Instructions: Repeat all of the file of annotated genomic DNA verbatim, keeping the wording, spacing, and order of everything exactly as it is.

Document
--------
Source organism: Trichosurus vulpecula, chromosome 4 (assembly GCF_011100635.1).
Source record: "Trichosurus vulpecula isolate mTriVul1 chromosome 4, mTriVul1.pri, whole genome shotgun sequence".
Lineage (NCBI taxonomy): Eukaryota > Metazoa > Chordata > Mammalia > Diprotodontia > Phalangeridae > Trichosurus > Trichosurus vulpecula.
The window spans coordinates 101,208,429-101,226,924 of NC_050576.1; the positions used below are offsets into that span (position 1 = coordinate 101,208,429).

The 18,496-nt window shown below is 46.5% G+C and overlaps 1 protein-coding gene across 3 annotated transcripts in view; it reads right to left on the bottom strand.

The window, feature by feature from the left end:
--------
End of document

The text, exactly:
Source organism: Trichosurus vulpecula, chromosome 4 (assembly GCF_011100635.1).
Source record: "Trichosurus vulpecula isolate mTriVul1 chromosome 4, mTriVul1.pri, whole genome shotgun sequence".
Lineage (NCBI taxonomy): Eukaryota > Metazoa > Chordata > Mammalia > Diprotodontia > Phalangeridae > Trichosurus > Trichosurus vulpecula.
The window spans coordinates 101,208,429-101,226,924 of NC_050576.1; the positions used below are offsets into that span (position 1 = coordinate 101,208,429).

The 18,496-nt window shown below is 46.5% G+C and overlaps 1 protein-coding gene across 3 annotated transcripts in view; it reads right to left on the bottom strand.

The window, feature by feature from the left end: